Kenny MacDonald, Police Scotland Assistant Chief Constable, said: “The DESC service provides each criminal justice partner with a secure shared platform to store and access digital evidence before the start of a trial.
“We believe this will encourage earlier resolution of cases and reduce the re-traumatising of victims and witnesses when attending court.
“Early resolution will also mean less policing hours lost to court commitments allowing officers to continue serving the public on the frontline.
“DESC presents an opportunity to modernise our processes by removing the need for digital evidence to be duplicated and shared in hard copy format as well as providing the opportunity for a greater range of evidence to be presented in a digital format.
“Not only is this a more efficient process, but it also helps us reduce our carbon footprint.”
The Scottish Government has contracted with Axon Public Safety UK Ltd, to deliver the new service.
A spokesperson for Axon said: “This groundbreaking modernisation initiative will connect all Scottish justice sector partners and stakeholders, including the police, courts, prosecutors and defense agents.
“Axon Evidence is a cloud-based evidence platform that allows agencies and investigators to ingest, store, manage, transfer and share digital evidence across all public safety authorities. Axon was selected through an open and competitive procurement process for a provincial digital evidence management solution.”
The value of engineering in the curriculum
If you were to look back at the greatest discoveries in science and technology over the past 30 years, you would soon notice that engineering is a key catalyst for…
Glasgow Council leads the way in digital learning
In 2017, we at Glasgow City Council took the opportunity to overhaul our digital approach to education and redefine learning, keeping in mind the core aim of reducing the impact…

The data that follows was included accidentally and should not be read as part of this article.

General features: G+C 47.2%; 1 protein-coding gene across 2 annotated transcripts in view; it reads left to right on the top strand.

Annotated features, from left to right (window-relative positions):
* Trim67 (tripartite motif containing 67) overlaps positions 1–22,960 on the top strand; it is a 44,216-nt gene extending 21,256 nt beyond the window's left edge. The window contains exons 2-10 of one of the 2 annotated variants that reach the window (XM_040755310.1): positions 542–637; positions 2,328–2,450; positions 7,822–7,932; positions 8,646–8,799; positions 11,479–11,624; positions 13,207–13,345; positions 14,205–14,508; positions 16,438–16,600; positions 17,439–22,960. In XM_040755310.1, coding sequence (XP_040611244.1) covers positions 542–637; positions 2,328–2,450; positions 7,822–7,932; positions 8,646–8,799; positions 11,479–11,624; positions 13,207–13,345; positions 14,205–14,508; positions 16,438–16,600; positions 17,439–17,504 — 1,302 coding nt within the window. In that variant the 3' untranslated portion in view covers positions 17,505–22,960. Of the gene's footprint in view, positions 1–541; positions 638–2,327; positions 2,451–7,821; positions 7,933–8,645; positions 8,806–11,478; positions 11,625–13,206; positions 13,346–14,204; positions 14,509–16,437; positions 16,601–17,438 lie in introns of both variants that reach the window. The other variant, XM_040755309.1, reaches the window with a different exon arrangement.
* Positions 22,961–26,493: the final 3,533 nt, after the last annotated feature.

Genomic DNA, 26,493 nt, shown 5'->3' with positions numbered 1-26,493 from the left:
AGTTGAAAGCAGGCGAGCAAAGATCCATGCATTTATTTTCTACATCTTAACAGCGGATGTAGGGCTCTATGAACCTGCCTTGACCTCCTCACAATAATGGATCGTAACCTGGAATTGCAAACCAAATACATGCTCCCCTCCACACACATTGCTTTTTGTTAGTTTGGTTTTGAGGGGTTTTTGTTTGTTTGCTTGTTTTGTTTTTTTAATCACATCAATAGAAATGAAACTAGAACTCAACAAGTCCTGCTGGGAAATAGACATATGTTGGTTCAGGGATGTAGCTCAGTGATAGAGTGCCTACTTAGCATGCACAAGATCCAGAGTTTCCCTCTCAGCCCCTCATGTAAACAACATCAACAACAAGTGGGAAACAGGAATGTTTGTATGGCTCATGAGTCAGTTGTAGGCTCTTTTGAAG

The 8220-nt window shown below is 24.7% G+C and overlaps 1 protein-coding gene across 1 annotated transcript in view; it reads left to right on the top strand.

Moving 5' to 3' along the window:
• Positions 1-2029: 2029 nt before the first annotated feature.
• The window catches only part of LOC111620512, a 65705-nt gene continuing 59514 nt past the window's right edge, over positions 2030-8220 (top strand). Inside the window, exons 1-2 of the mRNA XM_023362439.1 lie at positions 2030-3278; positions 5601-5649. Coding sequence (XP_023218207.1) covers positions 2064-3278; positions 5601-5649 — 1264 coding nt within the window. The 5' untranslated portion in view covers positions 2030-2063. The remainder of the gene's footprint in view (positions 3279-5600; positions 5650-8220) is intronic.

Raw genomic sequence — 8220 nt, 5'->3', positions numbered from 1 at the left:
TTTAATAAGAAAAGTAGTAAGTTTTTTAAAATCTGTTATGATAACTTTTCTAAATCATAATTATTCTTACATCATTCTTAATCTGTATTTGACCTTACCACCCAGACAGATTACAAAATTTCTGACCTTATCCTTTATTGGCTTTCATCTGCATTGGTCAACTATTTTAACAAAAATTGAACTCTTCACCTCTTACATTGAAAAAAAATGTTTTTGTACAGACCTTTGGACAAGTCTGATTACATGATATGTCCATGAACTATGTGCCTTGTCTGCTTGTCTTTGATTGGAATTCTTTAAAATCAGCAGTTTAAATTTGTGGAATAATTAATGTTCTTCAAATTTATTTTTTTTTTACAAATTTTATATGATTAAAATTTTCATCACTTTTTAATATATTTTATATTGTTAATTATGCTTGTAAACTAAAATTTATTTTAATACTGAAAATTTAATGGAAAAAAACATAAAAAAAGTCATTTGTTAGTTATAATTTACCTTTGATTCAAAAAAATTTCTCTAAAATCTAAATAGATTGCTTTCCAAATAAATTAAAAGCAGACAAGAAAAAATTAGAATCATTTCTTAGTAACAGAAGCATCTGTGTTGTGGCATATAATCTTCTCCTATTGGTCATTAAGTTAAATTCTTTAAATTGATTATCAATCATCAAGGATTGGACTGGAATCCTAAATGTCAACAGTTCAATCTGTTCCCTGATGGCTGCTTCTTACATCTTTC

Why data is the new oil
In 2006, British mathematician Clive Humby coined the phrase, “Data is the new oil”. This analogy has been proven correct as data now powers entire industries and holds tremendous value…
Global Entrepreneurship Week offers chance to reset aspirations amid new innovation landscape
With the advent of Global Entrepreneurship Week, it is an opportunity for us to celebrate the innovators, the grassroots risk takers who drive the economy, and those who invest in…
Aberdeenshire leads the way in work-based learning
There has long been debate about the distinction to be drawn between vocational and academic learning. However, in Aberdeenshire Council the focus is on what is best for our learners;…
5G connectivity can ’empower people to restore our planet’
Six years on from the Paris Climate Accords and the world is still getting warmer. We are now seeing first-hand the impact of climate change – the floods and fires…
Cracking the code to offline computational thinking
In our digitally connected world, it can be argued that coding and especially computational thinking have become essential parts of a new ‘computing literacy’ to support traditional literacy. These computational…
Edinburgh rocket company encourages girls to reach for the stars
Since Yuri Gagarin’s maiden trip into space 60 years ago, the aerospace industry has been largely dominated by men. Men are, on average, paid £11,000 more than women. The mean…